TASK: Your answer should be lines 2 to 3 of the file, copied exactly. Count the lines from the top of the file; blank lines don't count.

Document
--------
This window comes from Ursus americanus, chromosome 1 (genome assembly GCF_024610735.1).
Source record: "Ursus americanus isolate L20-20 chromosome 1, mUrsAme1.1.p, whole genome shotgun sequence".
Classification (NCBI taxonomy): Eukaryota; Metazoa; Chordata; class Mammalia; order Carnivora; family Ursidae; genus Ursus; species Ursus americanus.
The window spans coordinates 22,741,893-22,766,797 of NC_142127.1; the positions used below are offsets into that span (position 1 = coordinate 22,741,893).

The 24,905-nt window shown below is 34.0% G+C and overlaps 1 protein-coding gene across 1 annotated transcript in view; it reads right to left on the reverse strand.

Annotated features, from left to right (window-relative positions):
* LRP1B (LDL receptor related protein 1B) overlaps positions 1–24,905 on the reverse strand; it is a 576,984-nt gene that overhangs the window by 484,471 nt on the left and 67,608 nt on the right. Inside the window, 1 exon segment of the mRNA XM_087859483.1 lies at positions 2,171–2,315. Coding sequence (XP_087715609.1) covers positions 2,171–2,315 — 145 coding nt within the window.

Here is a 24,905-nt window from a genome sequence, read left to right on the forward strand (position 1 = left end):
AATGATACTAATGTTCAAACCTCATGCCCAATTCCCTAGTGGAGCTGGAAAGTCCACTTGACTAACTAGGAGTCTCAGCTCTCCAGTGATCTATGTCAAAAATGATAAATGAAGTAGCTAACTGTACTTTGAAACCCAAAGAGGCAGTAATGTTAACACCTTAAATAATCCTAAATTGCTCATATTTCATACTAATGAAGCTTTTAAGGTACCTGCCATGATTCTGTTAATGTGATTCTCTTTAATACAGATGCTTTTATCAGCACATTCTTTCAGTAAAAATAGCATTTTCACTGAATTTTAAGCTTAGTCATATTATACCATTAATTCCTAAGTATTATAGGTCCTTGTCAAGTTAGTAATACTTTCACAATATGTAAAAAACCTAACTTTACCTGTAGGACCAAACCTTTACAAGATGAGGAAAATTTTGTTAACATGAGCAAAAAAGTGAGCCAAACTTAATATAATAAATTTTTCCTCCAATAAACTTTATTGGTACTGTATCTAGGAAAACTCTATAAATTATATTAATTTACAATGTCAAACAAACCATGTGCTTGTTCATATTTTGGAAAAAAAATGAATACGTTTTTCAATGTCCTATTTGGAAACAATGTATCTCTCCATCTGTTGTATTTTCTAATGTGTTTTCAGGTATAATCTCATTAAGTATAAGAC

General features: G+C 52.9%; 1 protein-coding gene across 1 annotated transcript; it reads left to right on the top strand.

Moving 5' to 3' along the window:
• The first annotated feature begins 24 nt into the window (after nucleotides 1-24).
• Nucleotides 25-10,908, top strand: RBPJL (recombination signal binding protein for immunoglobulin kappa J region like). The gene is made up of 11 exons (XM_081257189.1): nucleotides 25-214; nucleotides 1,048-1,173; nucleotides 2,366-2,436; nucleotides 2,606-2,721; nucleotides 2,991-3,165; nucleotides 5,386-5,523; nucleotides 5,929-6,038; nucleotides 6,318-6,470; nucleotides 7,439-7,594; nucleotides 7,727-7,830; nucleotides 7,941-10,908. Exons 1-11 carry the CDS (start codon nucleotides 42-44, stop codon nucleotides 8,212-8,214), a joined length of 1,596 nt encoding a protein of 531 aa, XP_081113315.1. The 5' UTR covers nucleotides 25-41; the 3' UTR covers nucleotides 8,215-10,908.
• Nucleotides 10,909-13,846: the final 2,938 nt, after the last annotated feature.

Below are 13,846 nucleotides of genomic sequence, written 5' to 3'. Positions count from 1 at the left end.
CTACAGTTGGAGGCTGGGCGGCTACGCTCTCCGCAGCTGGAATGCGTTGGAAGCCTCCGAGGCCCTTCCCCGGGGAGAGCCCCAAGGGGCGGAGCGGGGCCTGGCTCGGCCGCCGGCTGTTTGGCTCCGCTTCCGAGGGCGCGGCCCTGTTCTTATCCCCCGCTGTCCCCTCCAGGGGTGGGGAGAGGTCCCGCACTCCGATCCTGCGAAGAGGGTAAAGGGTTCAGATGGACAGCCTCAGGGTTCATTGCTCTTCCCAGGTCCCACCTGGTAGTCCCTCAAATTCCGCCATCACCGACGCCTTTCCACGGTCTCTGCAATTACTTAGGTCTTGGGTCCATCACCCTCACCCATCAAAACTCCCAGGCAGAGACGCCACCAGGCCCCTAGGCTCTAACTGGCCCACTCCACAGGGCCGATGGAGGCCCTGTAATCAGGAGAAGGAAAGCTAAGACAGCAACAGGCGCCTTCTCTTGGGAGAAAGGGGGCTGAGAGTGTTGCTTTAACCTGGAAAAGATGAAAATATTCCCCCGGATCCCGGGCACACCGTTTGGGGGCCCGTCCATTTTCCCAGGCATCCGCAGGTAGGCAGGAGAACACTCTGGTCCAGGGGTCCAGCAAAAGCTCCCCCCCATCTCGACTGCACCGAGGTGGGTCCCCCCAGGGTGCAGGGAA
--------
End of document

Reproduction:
Source record: "Ursus americanus isolate L20-20 chromosome 1, mUrsAme1.1.p, whole genome shotgun sequence".
Classification (NCBI taxonomy): Eukaryota; Metazoa; Chordata; class Mammalia; order Carnivora; family Ursidae; genus Ursus; species Ursus americanus.